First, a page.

LOS ANGELES — As California’s deadliest wildfire was consuming the town of Paradise in November, some of the state’s top utility executives and a dozen legislators were at an annual retreat at the Fairmont Kea Lani resort on Maui. In the course of four days, they discussed wildfires — and how much responsibility the power companies deserve for the devastation, if any.
It is an issue of increasing urgency as more fires are traced to equipment owned by California’s investor-owned utilities. The largest, Pacific Gas and Electric, could ultimately have to pay homeowners and others an estimated $30 billion for causing fires over the past two years. The most devastating of those, the Camp fire, destroyed thousands of homes in Paradise and killed at least 86 people.
Realizing that their potential fire liability is large enough to bankrupt them, the utility companies are spending tens of millions of dollars on lobbying and campaign contributions. Their goal: a California law that would allow them to pass on the cost of wildfires to their customers in the form of higher electricity rates. After an earlier lobbying push, legislators have already voted to protect the companies from having to bear the cost of 2017 fires, including the North Bay infernos, and utilities are seeking the same for 2018.
The utility companies acknowledge that they may bear some responsibility but say not all of it, pointing to climate change and development in remote areas that have made wildfires more destructive. In addition, they argue that electricity rates would go up regardless of whether the state protected them because investors and banks could grow wary of lending to California’s energy sector.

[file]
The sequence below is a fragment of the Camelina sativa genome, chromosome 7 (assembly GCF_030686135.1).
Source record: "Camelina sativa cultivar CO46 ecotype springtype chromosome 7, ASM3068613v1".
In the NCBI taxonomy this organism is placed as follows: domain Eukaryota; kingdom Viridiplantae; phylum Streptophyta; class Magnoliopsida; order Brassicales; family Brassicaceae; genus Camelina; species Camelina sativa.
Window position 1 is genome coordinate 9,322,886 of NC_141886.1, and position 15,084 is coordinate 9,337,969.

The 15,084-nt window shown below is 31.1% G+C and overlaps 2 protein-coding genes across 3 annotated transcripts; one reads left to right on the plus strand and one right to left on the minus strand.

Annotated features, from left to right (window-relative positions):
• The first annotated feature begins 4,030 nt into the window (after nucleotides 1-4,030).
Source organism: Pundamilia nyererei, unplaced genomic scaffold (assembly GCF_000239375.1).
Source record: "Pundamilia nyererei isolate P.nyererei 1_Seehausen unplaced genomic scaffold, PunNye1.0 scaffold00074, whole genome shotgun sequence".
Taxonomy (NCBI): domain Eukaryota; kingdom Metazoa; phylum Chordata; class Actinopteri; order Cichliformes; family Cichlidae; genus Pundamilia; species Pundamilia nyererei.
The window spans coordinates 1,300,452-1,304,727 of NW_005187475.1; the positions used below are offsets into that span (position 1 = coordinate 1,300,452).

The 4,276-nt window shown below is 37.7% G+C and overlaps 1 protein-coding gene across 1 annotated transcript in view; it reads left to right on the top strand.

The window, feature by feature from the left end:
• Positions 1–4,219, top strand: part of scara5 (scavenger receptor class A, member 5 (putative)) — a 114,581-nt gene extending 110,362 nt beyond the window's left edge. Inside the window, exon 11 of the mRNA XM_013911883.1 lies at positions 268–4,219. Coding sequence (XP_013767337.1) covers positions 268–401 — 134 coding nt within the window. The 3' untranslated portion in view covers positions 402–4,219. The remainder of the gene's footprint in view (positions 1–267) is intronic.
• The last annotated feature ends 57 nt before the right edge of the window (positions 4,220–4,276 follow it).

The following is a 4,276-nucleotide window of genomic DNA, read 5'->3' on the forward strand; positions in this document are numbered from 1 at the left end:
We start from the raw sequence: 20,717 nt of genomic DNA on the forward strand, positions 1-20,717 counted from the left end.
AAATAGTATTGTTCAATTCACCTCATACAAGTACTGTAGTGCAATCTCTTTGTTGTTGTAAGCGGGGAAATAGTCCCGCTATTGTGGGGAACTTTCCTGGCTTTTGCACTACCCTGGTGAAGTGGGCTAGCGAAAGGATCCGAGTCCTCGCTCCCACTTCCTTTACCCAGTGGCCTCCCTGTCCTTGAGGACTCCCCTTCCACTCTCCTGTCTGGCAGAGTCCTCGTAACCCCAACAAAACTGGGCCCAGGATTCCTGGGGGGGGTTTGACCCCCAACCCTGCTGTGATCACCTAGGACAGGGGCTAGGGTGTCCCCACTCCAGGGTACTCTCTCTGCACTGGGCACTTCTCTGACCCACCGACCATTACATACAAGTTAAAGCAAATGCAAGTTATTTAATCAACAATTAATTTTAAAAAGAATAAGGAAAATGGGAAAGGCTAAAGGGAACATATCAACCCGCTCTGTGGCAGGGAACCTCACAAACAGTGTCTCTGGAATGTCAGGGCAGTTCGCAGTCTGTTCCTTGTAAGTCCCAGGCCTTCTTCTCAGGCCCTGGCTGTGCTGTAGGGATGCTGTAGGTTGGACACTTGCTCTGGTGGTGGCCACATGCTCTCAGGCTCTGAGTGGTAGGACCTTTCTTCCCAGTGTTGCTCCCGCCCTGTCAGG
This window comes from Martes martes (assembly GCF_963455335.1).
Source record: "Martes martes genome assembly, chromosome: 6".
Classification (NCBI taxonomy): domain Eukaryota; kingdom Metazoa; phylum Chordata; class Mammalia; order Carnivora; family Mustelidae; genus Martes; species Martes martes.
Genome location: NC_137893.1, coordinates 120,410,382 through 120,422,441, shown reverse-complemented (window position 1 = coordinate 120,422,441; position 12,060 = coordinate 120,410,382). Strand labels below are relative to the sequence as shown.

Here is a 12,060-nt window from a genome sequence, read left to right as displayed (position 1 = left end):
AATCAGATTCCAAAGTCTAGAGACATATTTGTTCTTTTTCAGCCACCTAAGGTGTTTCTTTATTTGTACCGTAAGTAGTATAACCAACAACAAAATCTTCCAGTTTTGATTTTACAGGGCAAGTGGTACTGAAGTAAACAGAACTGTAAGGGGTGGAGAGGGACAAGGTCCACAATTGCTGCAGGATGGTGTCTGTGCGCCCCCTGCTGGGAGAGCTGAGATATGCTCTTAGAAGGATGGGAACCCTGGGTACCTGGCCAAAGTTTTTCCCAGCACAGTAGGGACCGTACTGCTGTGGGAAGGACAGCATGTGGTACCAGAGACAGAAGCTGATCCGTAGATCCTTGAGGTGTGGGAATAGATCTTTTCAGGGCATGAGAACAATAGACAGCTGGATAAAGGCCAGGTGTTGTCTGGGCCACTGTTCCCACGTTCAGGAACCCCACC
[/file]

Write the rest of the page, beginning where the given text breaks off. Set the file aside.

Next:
But public interest groups say the utilities are effectively seeking another bailout for mistakes made by well-compensated executives. The utilities have been frequently criticized, for example, for not adequately trimming trees along power lines. Some policy experts and lawmakers say it might be better to break up PG&E, replace its board and management or convert it into a publicly owned utility.
People on both sides fear that the state, which prides itself on being a leader in the fight against climate change, could be on the cusp of an energy crisis — its second in less than two decades. In 2000 and 2001, California was roiled by blackouts, soaring electricity rates and the bankruptcy of PG&E after the state made missteps in deregulating the power industry.
“There clearly is a great deal of disruption that would occur,” said Assemblyman Chris Holden, chairman of the Utilities and Energy Committee. He was referring to the possibility of a second bankruptcy of PG&E, which serves 16 million people in Northern and Central California.
Just two months before the Camp fire, PG&E seemed to have solved its most pressing problem: protecting its shareholders from footing the bill for the 2017 wildfires and passing that burden to ratepayers. Except in cases where PG&E is found negligent by state regulators and customers are shielded, the company expects the additional ratepayer expenses, on a typical bill of $100 month, would amount to $5 for every $1 billion the utility borrowed to cover damages.
The companies waged a multimillion-dollar campaign to secure that protection. In the first nine months of 2018, the three investor-owned utilities collectively gave $5 million to the campaigns of state lawmakers, as much as $1 million more than they had in any full year since 2011, according to Consumer Watchdog, an advocacy organization in California.